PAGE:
Content creation: Marching with an army of micro-influencers

Meenakshi Verma Ambwani | Updated on: Feb 06, 2022

Instead of riding on a few, brands are using a big tribe of creators for more authenticity

When snacks and beverage major PepsiCo India recently forayed into the ₹1,000 crore flat cut wafer-style chips category, launching its “thinnest” chips, it had the usual dollop of Bollywood celebs — Alia Bhatt and Siddhant Chaturvedi in this case — promoting the product. But at the same time, Lay’s also onboarded as many as 3,000 micro-influencers to push its new range.

PepsiCo is not the only one. For its #DettolSalutes campaign last year, consumer goods giant Reckitt used over 4,500 influencers, of which a majority were micro influencers.

There has been a noticeable shift in the influencer marketing strategy of brands.

From riding on a few, brands across categories — from beauty to smartphones to food — are now reeling in a veritable army of content creators, who put out more authentic and relatable content everyday.

As Dilen Gandhi, Regional Marketing Director, South Asia - Health & Nutrition, Reckitt explains, “Micro influencers are a key driver in scaling influencer-led campaigns, especially when we are reaching out to engage with consumers at a local or regional level.”

Gandhi describes how each one of the influencers in the mega #DettolSaltutes campaign played a part in building scaled awareness with their audience. “It definitely is a bonus that the outcome can be measured and monitored real-time,” he says.

Chips in Shailja Joshi, Director Marketing - Potato Chips Category at PepsiCo India, “Through our recent digital campaign — #TheThinPossibleChip — we’ve engaged with over 3,000 micro-influencers and fans of Lay’s, to bring alive the playful thinness of the Lay’s Wafer Style chips with entertaining illusions and tricks. The consumer response has been truly overwhelming with many netizens joining, performing and sharing the fun and quirky magic trick challenge using the Lay’s Wafer Style.”

Communities and cliques

Payal Sakhuja, Founder, Ripple Links believes this trend is only going to pick up pace across categories. “A lot more brands are now shaping their strategies to involve micro-influencers, and it is going beyond just Instagram to other platforms such as YouTube. “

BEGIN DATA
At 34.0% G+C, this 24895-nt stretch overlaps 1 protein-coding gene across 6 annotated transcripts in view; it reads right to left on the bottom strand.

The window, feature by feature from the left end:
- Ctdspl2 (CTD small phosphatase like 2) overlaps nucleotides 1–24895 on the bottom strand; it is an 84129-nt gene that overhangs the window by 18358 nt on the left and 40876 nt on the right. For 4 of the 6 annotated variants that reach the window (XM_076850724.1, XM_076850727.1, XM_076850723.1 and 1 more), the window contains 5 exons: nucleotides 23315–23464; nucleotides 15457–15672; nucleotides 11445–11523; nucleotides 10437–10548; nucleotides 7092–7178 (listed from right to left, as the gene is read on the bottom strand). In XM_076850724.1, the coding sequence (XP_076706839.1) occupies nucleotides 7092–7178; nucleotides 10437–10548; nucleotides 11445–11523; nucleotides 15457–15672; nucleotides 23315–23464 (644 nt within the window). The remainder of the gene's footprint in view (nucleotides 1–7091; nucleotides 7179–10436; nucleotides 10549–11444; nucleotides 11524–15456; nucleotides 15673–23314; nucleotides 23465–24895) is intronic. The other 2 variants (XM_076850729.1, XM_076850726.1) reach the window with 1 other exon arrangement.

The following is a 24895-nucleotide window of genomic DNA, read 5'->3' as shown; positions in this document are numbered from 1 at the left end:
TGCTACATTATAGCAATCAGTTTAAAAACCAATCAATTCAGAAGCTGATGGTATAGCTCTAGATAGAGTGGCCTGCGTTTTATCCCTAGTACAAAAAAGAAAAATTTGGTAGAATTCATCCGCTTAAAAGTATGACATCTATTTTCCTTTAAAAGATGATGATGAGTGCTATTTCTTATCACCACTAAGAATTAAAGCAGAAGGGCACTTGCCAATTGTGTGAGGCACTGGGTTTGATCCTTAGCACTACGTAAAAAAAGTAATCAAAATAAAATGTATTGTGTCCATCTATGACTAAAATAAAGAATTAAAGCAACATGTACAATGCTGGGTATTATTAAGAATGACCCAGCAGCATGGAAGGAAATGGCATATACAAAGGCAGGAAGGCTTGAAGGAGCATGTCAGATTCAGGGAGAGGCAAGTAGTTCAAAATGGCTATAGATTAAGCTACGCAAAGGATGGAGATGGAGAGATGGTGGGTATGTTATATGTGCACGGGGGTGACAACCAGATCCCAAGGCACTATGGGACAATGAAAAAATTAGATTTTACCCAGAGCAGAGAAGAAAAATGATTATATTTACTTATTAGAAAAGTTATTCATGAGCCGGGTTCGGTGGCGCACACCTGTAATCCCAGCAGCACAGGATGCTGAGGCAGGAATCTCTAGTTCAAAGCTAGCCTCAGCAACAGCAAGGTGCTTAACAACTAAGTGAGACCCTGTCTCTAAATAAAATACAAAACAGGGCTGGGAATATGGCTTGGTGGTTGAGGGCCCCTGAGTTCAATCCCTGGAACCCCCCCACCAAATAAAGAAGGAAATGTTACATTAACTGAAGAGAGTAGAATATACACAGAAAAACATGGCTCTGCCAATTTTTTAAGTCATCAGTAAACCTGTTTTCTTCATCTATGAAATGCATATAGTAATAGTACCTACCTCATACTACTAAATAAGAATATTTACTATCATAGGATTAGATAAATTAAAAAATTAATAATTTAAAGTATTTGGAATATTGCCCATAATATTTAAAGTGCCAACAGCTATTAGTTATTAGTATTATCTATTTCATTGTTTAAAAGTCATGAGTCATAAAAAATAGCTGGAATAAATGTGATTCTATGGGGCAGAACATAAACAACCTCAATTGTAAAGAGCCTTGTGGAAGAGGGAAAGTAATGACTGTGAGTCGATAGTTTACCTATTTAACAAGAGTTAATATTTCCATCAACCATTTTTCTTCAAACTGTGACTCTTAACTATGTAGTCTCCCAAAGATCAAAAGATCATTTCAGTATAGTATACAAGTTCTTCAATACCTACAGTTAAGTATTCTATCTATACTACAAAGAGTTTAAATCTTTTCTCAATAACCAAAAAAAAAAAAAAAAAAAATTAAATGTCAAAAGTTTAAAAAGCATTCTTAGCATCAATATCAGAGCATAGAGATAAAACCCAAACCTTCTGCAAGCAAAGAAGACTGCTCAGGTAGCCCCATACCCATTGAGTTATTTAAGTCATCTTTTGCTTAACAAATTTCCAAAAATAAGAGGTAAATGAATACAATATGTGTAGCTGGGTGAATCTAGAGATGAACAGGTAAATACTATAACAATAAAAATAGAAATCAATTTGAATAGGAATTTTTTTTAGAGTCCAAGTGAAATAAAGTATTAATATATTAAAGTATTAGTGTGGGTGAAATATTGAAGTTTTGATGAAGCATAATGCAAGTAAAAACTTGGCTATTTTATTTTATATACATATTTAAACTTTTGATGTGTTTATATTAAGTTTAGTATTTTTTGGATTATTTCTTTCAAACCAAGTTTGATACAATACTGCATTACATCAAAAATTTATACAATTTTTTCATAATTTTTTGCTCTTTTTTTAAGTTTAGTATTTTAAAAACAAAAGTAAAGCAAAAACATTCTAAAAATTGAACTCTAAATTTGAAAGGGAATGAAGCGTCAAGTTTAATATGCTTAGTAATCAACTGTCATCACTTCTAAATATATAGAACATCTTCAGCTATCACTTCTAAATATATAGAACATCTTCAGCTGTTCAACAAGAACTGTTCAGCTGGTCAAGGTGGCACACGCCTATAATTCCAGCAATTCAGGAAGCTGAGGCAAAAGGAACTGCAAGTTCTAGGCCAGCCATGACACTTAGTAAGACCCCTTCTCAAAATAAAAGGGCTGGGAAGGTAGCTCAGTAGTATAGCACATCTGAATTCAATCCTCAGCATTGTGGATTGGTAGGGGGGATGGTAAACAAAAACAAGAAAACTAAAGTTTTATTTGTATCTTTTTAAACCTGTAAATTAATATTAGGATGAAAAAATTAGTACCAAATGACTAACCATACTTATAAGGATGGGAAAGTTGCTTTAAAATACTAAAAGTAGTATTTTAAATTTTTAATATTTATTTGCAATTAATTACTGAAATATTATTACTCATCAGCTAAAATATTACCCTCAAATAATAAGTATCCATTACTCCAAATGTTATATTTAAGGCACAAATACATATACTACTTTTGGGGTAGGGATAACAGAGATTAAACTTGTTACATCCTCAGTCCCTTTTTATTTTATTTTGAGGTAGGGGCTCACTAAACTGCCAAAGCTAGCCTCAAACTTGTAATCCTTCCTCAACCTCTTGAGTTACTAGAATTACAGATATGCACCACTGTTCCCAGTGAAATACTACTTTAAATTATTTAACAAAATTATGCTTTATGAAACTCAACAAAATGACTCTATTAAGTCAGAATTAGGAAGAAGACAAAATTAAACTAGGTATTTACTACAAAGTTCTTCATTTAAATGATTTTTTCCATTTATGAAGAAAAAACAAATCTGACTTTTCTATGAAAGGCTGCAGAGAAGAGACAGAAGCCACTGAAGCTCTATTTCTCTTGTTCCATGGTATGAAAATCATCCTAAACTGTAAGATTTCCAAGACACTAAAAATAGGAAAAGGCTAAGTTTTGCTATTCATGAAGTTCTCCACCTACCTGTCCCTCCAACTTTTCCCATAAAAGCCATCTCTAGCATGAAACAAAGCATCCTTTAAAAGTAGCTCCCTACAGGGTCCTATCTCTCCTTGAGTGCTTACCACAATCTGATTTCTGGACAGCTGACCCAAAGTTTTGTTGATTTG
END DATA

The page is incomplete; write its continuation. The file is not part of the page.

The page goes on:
There are multiple advantages of using micro-influencers. Foremost is their followers’ base is a goldmine of small online communities and cliques and gives brands access to those tight knit groups who swear by each other’s advice. In an increasingly fragmented internet, this is a big win for the brands.

It is also cost effective as it typically involves a barter deal or a small payout and sometimes also involves an affiliate code for product purchase and influencers can get a percentage of the sales. Sakhuja however believes that more than the cost-effectiveness, brands want to leverage on micro-influencers’ more authentic and relatable content and also to get a larger share of the voice.

Brands may use micro-influencers as part of a bigger campaign, but also sometimes their entire campaign relies completely on them.

Shrenik Gandhi, CEO and Co-founder, White Rivers Media says that micro-influencers connect much better with their communities even if small.

“A lot of times, we have observed that the new micro-influencers are supported by the community by choosing the products they endorse. It’s a way of giving-back ‘community love’ to the micro-influencer. Also with micro-influencers, a lot of ancillary costs of influencers are completely brought down to zero or negligible, which basically includes an entourage of makeup, security, and other shoot-related costs. Also, micro-influencers are full of jugaad. So, not only can they shoot faster and with less costs, they are also much more relatable,” Gandhi adds.

But brands are not just partnering with this growing tribe for promotions. “We are also seeing brands leverage on the authentic knowledge of some of these micro-influencers to gauge feedback for their new products,” explains Sakhuja.

A leading smartphone player, for instance, regularly engages with micro-influencers to get content for their own social media platforms. “This is much cheaper for brands than setting up their own content-studio and also helps them get access to diversified and creative content made by using their devices,” she adds.

But there are also pitfalls in engaging with micro-influencers, especially as exclusivity is sometimes sacrificed in the arrangement. Ambika Sharma, Founder and MD, Pulp Strategy warns it could be a double-edged sword. She points out that what a brand gets by partnering with a micro-influencer with an engagement rate of 10 per cent is the same as what one will get with a big celeb with millions of followers with an engagement rate of about 1-2 per cent.

“Take for instance: the beauty category. Since micro-influencers have limited opportunities, they may end up partnering with one beauty brand after another. In that case, their followers may just treat it as any other piece of content, see no differentiation and disregard their advice,” she adds.

Indeed, if you go on to some of the micro influencers’ timelines they can be seen promoting multiple apparel brands or beauty products. This could work for D2C brands seeking trials, but for mega brands, exclusivity is paramount.

With India’s influencer marketing spends growing at a CAGR of 25 per cent and expected to touch the ₹2,200-crore mark by 2025 (GroupM INCA report), the party is just beginning for content creators, who can surely look out for more opportunities to earn big bucks.

Published on February 06, 2022
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